The lack of any dialogue in the game means that you do not get to fully understand what is running through our protagonist’s mind, which I think allows for you to feel at one with Lester. The aliens communicate with each other in a series of grunts, and a lot of the sound effects that you hear are faithful to the sounds you would expect to hear from an early 90’s game. Combining the audio with the beautiful art-style of the game does help to create a world that doesn’t feel to distant from our own and one that you don’t mind seeing over and over again as, depending on how often you die, you repeat each scene. As I mentioned earlier, I found that being able to switch between the original visuals and the remastered visuals freely throughout the game was a nice inclusion. I can see that all those years ago when Another World originally released it would have been a visually stunning game and it is great that you get the chance to see how the game looked back when it launched and also see a re-imagining of the scenery at the same time.


Another World is a game that has left me with mixed feelings. At first I hated the game, I loathed the controls and was not overly captivated by the story. The more time I spent with Another World though, the more I enjoyed it and the more obliged I felt to help Lester escape this strange world he finds himself in. As easy as it would be for me to criticise Another World for the way it feels and plays today, I think that the fact that it has stayed true to its original form after all these years is something that should be commended amongst the vast array of reboots that keep cropping up.

For those of you that are old enough to remember Another World the first time round, you will love this version of Eric Chahi’s masterpiece, the nostalgic feeling from when you first played this title will surely come flooding back as the opening cinematic plays. However if this is your first time playing Another World, like it was for me, be prepared for a few hours of frustration, bewilderment and the chance to say that you have played a game that is oft-regarded as one of the most memorable games of it’s time. Just don’t expect to be visiting that other world again any time soon once you have escaped from it.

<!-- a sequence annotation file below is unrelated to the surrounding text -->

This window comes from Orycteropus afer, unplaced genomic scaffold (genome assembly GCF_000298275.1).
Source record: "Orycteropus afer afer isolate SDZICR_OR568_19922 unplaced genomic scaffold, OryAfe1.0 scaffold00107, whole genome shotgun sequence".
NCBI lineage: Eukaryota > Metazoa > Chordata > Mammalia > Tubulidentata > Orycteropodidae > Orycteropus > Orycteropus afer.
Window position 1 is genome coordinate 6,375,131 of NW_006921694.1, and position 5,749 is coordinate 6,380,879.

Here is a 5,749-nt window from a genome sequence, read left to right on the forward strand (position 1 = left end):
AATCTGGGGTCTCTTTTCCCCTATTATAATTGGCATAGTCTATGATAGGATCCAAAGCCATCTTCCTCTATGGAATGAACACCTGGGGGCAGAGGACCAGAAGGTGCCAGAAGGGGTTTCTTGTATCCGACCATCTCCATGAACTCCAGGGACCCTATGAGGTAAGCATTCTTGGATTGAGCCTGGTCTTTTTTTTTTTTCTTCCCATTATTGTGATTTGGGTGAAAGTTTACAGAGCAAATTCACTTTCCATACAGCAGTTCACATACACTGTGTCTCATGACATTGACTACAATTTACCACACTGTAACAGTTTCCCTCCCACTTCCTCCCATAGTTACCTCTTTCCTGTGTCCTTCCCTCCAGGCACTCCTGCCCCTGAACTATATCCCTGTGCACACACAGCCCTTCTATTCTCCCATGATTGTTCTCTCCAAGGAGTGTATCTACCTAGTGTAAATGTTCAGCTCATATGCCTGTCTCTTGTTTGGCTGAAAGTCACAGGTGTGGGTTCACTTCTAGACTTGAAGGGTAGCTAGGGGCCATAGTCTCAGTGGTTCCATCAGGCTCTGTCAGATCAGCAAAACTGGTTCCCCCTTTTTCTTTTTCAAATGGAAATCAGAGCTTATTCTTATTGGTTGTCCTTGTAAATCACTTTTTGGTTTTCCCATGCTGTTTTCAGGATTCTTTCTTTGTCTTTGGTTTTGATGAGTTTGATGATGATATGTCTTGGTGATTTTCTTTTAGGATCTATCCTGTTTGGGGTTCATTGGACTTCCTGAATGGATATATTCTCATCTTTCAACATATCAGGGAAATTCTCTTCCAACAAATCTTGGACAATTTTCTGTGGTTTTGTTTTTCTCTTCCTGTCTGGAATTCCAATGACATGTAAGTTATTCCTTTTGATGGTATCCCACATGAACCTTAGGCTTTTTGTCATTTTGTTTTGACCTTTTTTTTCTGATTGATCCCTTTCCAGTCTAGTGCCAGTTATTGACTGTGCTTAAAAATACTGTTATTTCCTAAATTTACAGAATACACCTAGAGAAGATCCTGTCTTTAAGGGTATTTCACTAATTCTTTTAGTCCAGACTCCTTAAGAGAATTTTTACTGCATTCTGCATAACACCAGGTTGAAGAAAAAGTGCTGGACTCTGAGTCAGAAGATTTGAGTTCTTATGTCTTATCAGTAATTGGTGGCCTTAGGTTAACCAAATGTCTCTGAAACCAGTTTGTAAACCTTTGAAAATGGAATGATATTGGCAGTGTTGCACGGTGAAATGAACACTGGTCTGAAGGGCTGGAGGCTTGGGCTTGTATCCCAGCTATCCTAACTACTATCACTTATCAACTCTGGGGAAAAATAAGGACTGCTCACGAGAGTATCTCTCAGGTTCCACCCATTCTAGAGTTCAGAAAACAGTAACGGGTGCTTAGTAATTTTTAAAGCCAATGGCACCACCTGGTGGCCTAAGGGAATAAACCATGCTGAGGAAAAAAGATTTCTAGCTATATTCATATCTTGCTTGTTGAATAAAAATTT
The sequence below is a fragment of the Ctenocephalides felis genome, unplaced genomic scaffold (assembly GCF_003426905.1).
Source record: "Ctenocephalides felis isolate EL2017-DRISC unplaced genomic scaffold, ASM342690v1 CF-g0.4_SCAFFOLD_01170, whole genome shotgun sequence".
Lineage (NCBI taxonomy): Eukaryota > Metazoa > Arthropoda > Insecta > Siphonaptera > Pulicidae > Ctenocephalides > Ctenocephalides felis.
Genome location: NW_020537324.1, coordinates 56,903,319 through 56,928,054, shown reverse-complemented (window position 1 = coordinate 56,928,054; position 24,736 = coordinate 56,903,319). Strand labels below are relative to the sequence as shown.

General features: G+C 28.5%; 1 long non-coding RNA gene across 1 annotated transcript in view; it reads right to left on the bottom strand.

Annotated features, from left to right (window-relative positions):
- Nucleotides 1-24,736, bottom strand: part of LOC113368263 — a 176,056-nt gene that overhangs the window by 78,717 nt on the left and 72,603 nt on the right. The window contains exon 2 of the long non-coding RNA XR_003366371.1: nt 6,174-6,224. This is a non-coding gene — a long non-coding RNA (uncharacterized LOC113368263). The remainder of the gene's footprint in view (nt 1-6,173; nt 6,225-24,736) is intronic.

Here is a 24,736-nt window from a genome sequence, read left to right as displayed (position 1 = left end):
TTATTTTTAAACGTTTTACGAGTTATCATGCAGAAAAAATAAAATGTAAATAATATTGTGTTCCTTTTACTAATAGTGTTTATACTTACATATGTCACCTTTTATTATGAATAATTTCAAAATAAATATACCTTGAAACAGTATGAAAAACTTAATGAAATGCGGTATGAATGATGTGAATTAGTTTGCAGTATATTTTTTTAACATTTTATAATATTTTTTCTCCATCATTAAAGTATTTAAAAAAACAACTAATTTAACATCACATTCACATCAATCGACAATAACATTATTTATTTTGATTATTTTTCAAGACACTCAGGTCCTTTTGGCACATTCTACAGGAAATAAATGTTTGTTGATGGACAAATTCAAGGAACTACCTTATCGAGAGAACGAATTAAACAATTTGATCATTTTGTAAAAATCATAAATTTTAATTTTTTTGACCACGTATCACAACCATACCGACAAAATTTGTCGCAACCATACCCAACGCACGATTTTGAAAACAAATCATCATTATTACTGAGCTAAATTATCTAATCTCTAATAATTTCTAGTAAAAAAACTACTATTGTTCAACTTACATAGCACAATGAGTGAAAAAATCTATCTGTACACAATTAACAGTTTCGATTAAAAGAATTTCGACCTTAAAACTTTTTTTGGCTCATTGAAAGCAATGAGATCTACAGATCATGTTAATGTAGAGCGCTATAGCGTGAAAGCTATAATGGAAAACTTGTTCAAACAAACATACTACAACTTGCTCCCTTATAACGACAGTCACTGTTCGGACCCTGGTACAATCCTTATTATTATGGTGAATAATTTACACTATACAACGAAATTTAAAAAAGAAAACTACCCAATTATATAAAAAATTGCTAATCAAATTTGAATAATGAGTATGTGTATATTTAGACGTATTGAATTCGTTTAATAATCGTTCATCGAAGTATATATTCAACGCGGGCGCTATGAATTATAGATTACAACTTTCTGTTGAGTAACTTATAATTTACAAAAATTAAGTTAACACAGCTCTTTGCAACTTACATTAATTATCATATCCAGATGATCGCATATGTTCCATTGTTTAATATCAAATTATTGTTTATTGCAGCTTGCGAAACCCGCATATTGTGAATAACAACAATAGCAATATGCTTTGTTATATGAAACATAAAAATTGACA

Lasting Appeal
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Charlie Large is the Deputy Editor of The Vita Lounge and has been a part of the site for over 2 years! A fan of all things PlayStation, he spends most of his time playing, writing, talking or thinking about games! You will find him currently splitting his time between his PS4 and Vita trying to work through an ever-rising backlog of brilliant titles!
  • Lester Paredes

    Thank you, Charlie, for helping me and my fellow alternate universe selves from escaping that alien landscape. I can tell you without a shadow of a doubt, that if it weren’t for you and all the others who helped me in the past, I wouldn’t be here today. A lot of me’s did not make it, but in the grand scheme of things, in the infinite amount of alternate universes that exist, at least some of me survived. If you think the control scheme was terrible, just imagine being in that situation! I have since left the world of Science, I never want to be teleported to another planet again. Now, I just play videogames.

    • Charlie Large

      Brilliant! Best comment ever Lester! Shame it put you off becoming a successful physicist!

      • Lester Paredes

        If you think that’s something, after I pledged to leave science forever, I managed to get sucked into another harrowing adventure! You can find out all about it in the 100% true documentary that is: Lester The Unlikely.